Wound repair and regeneration

  title={Wound repair and regeneration},
  author={Geoffrey C. Gurtner and Sabine Werner and Yann Barrandon and Michael T. Longaker},
The repair of wounds is one of the most complex biological processes that occur during human life. After an injury, multiple biological pathways immediately become activated and are synchronized to respond. In human adults, the wound repair process commonly leads to a non-functioning mass of fibrotic tissue known as a scar. By contrast, early in gestation, injured fetal tissues can be completely recreated, without fibrosis, in a process resembling regeneration. Some organisms, however, retain… 
Induction of the Fetal Scarless Phenotype in Adult Wounds: Impossible?
This chapter outlines the molecular and cellular processes involved in scarless fetal wound healing and the progress that has been made in recapitulating this process in adult wounds.
Strategies for Optimizing Wound Healing and Reducing Scarring
The repairing of injured skin tissue is a fundamental biological process essential to the continuity of life and consists of inflammation, angiogenesis, and tissue formation and remodeling.
Wound healing and fibrosis: current stem cell therapies
Stem cells are crucial to the innate tissue healing response and, as such, present a possible modality to therapeutically promote regenerative healing while minimizing scaring.
Mechanotransduction in Wound Healing and Fibrosis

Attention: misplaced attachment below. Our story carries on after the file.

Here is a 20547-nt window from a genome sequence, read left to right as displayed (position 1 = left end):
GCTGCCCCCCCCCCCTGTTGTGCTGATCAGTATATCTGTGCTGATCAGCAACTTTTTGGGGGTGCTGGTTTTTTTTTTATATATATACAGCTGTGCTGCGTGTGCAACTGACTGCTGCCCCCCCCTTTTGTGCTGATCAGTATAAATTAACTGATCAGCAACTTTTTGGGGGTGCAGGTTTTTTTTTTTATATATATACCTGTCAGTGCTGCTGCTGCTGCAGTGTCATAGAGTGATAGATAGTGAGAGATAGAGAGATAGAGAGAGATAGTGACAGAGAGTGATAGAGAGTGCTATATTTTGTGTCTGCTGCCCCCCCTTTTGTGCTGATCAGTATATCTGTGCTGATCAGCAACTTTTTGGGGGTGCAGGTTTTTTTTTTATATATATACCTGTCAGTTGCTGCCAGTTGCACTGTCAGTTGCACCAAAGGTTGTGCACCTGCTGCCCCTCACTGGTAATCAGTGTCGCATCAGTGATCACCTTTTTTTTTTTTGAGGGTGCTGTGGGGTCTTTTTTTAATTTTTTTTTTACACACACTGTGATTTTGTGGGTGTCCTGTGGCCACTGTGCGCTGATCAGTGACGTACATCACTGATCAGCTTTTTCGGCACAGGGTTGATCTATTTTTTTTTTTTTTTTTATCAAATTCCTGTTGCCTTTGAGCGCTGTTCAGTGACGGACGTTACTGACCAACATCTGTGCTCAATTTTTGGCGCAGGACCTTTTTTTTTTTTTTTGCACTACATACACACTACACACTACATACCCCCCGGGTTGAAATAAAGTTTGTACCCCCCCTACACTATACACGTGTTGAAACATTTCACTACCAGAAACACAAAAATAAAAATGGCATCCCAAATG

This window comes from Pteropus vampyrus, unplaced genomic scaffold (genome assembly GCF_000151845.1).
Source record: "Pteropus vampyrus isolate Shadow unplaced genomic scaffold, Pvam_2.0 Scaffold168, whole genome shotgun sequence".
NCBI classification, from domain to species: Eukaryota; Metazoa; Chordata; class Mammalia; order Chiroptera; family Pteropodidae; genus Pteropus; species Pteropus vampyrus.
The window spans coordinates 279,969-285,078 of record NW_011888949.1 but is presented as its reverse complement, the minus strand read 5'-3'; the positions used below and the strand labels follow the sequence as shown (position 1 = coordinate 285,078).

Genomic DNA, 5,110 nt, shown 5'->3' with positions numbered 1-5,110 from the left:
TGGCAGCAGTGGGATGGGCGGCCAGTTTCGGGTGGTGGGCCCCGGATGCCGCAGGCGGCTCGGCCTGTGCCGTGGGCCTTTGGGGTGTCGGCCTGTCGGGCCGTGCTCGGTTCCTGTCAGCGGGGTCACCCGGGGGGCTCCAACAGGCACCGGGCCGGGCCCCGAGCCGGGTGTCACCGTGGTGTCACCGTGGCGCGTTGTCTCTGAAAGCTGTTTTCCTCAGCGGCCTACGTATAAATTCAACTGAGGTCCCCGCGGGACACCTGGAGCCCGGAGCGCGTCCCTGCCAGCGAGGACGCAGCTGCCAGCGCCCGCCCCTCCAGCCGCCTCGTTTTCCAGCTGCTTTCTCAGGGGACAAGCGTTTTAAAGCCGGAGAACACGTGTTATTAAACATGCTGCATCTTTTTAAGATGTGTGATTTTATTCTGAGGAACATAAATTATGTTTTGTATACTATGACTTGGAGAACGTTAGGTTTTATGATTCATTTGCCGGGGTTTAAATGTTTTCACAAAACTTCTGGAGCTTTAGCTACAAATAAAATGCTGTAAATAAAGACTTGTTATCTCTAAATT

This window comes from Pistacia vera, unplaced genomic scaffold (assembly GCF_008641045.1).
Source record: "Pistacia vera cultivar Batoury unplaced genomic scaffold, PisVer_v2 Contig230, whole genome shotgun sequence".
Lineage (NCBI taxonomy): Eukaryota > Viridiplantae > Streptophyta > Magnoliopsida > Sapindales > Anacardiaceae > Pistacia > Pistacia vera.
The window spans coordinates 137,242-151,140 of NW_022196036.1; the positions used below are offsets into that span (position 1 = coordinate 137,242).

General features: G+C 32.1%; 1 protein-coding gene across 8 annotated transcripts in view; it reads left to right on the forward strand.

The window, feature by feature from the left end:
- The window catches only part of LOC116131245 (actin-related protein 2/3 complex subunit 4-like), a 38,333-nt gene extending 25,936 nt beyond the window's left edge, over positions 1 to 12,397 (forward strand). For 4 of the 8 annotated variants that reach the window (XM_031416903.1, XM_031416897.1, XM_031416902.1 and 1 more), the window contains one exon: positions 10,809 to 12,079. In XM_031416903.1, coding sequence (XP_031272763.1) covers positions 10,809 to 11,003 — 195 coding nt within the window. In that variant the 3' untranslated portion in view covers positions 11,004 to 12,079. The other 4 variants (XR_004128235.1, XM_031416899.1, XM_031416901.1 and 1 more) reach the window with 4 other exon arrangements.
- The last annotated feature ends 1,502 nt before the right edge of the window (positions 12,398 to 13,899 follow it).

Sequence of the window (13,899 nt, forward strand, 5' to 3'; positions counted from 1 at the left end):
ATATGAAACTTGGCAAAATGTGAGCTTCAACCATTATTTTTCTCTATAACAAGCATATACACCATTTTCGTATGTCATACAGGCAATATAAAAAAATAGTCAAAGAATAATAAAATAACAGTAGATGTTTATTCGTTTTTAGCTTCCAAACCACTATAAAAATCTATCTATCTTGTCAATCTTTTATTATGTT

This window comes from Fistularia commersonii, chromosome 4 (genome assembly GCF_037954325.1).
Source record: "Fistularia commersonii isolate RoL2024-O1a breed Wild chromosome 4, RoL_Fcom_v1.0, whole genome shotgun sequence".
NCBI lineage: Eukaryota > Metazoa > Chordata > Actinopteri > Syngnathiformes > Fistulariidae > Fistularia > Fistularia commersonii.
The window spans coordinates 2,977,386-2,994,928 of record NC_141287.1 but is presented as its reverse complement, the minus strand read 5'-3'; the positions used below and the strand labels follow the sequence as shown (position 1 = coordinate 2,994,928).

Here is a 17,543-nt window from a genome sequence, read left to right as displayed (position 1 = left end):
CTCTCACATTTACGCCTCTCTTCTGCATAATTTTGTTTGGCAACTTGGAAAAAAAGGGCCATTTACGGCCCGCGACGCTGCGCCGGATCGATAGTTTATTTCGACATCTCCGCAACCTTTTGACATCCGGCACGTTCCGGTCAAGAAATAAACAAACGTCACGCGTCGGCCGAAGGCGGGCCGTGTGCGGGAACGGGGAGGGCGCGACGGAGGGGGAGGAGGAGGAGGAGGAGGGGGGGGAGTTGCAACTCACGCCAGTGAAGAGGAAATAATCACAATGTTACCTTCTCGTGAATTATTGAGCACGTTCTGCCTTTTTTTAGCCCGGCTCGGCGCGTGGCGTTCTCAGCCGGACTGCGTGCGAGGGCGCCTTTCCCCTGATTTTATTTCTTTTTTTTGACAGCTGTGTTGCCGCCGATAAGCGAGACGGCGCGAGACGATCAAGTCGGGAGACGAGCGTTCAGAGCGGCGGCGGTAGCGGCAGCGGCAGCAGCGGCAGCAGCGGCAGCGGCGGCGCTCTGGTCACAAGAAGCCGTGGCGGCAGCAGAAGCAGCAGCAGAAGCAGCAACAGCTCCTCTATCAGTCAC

A better understanding of the mechanobiology of cells in the skin is essential in the development of efficacious therapeutics to reduce skin disorders, normalize abnormal wound healing, and minimize scar formation.
Introduction to Wound Healing and Tissue Repair
  • S. Eming
  • Biology
    Atlas of Ulcers in Systemic Sclerosis
  • 2018
In most tissues the healing process follows in different organs the principle of sequential phases that overlap in time and space: hemostasis, inflammation, tissue formation, and tissue remodeling.
Tissue engineering in wound repair: the three "R"s--repair, replace, regenerate.
  • C. Theoret
  • Medicine, Biology
    Veterinary surgery : VS
  • 2009
Tissue engineering has emerged as an interdisciplinary field with the aim to regenerate new biological material for replacing diseased or damaged tissues or organs, and the ultimate goal is to rapidly create a construct that effects the complete regeneration of functional skin, including all its layers and appendages.
Cellular and biological factors involved in healing wounds and burns and treatment options in tissue engineering.
The authors focus on the importance of theskin microenvironment, the pathophysiology of various types of burns, mechanisms and factors involved in skin repair and wound healing and regeneration of the skin using tissue engineering approaches.
Matrix control of scarring
This work presents a hypothesis that it is the matrix itself that is a primary driver of scar, rather than being simply the result of other cellular dysregulations.
Wound healing: a paradigm for regeneration.


Fetal wound healing.
The future of wound manipulations may involve the crafting of complex matrices interwoven with a variety of cytokinetic agents, which could result in a healed wound or regenerated tissue that is mechanically and functionally equivalent to adjacent unwounded tissue.